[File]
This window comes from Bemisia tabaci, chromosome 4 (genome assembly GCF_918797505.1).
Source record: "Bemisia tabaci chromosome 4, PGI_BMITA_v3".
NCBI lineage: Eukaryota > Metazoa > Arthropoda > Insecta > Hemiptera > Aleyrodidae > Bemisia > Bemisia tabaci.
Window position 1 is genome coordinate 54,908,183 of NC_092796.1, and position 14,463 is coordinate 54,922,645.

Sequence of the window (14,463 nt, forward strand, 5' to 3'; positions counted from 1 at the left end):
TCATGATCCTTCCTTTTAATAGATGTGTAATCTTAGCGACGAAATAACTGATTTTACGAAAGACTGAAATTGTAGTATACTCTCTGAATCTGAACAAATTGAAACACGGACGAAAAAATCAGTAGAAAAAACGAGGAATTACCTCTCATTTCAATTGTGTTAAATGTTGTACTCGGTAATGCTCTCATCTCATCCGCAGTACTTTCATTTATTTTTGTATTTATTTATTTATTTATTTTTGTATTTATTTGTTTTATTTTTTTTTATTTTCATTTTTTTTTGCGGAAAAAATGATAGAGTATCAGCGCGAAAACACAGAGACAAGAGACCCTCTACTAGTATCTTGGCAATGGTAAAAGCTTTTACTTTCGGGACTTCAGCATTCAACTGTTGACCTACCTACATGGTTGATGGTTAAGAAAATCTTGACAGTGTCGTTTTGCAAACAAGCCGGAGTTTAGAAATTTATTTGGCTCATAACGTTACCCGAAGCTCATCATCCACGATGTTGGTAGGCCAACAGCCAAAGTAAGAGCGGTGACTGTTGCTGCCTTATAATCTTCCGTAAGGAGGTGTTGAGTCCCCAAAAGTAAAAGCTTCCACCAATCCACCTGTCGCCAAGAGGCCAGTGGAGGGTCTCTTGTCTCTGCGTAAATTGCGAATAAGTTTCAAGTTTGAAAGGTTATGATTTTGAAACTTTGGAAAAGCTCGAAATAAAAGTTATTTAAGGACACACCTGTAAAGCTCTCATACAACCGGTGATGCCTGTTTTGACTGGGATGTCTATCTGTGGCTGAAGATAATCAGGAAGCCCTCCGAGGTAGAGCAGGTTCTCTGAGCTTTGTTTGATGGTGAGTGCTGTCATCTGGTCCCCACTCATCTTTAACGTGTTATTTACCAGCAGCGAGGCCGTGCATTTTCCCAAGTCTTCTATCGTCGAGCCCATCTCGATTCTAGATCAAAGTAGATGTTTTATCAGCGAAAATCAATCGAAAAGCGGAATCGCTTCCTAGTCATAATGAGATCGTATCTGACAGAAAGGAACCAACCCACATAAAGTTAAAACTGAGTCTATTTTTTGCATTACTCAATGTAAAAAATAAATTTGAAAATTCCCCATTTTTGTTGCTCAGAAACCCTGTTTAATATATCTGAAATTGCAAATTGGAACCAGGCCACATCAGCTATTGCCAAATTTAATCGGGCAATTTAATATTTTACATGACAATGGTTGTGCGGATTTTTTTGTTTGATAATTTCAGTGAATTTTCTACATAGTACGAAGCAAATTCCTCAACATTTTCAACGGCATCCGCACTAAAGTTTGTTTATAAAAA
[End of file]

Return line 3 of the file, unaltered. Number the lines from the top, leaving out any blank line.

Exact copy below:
NCBI lineage: Eukaryota > Metazoa > Arthropoda > Insecta > Hemiptera > Aleyrodidae > Bemisia > Bemisia tabaci.